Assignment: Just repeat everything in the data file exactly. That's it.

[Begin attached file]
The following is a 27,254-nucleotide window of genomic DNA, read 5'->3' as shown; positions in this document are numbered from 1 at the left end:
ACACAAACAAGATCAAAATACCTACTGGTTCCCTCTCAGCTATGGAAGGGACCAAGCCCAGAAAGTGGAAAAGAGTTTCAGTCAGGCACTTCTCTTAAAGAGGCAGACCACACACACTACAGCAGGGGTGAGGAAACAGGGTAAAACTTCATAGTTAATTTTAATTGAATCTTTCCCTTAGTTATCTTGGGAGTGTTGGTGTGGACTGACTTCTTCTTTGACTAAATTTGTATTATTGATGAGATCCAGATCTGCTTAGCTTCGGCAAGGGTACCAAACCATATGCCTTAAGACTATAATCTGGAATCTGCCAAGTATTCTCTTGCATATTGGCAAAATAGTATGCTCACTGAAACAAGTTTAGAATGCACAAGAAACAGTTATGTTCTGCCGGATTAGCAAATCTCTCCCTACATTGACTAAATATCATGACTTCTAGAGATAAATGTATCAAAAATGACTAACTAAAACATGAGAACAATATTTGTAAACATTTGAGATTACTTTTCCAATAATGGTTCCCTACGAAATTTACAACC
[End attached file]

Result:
The following is a 27,254-nucleotide window of genomic DNA, read 5'->3' as shown; positions in this document are numbered from 1 at the left end:
ACACAAACAAGATCAAAATACCTACTGGTTCCCTCTCAGCTATGGAAGGGACCAAGCCCAGAAAGTGGAAAAGAGTTTCAGTCAGGCACTTCTCTTAAAGAGGCAGACCACACACACTACAGCAGGGGTGAGGAAACAGGGTAAAACTTCATAGTTAATTTTAATTGAATCTTTCCCTTAGTTATCTTGGGAGTGTTGGTGTGGACTGACTTCTTCTTTGACTAAATTTGTATTATTGATGAGATCCAGATCTGCTTAGCTTCGGCAAGGGTACCAAACCATATGCCTTAAGACTATAATCTGGAATCTGCCAAGTATTCTCTTGCATATTGGCAAAATAGTATGCTCACTGAAACAAGTTTAGAATGCACAAGAAACAGTTATGTTCTGCCGGATTAGCAAATCTCTCCCTACATTGACTAAATATCATGACTTCTAGAGATAAATGTATCAAAAATGACTAACTAAAACATGAGAACAATATTTGTAAACATTTGAGATTACTTTTCCAATAATGGTTCCCTACGAAATTTACAACC